Fred Meijer and Rails-to-Trails

  • Nature, Animals & Parks
  • 1994

At 14, Fred Meijer joined the new grocery store business of his parents, immigrants from Holland, and in 1962 he started building what would become known as superstores. By the time Meijer was finished he had 200 retail outlets and the fifteenth-largest private company in the nation. As he became a major donor in his home region of Michigan, one of his interests was to get Americans outdoors more often. So he provided steady funding for creation of the first rail-to-trail projects in his state.

In 1994, Meijer purchased a 42-mile stretch of abandoned CSX Railroad corridor and began converting it into a “linear park” open to the public. He also provided a Midwest Michigan Rail Trail Endowment Fund to cover future maintenance. The old trackbed threads voyagers through fields, woods, and small towns in the heart of Michigan farm country and one of America’s major potato-growing regions, where Fred Meijer grew up on his family dairy farm.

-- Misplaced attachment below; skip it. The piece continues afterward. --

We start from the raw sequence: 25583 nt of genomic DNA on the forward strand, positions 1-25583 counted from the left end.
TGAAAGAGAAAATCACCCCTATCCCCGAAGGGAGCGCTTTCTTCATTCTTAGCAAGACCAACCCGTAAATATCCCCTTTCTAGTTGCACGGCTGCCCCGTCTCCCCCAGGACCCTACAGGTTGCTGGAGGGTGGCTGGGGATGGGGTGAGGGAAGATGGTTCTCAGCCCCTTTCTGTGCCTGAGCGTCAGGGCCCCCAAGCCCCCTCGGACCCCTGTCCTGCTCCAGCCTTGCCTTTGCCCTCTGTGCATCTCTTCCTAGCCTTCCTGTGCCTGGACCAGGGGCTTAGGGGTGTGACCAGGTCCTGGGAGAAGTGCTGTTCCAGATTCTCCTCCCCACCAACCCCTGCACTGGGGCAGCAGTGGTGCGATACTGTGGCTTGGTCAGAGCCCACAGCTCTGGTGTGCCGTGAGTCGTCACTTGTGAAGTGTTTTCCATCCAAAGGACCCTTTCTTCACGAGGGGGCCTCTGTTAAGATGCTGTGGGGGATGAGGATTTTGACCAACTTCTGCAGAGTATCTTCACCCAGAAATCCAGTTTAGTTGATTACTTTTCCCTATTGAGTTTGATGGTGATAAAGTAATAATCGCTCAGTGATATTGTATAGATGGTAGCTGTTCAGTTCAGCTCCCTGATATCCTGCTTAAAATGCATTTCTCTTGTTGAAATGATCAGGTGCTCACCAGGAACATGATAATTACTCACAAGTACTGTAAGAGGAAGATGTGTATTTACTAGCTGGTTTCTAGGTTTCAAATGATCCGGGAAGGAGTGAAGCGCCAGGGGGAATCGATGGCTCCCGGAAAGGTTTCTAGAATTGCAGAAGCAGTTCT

The Fred Meijer Heartland Trail, completed in 2011, will eventually be part of a larger trail system stretching 125 miles—making it the fifth-largest continuous rail-trail in the nation.

During his lifetime, Fred Meijer donated about $10 million to rails-to-trails work. The Meijer Foundation remains an important funder of right-of-way acquisitions and construction costs. The Rails-to-Trails Conservancy, which today has 150,000 members and a hand in 20,000 miles of pathways nationwide, has honored Fred Meijer as one of the pioneers of the rail-trail movement.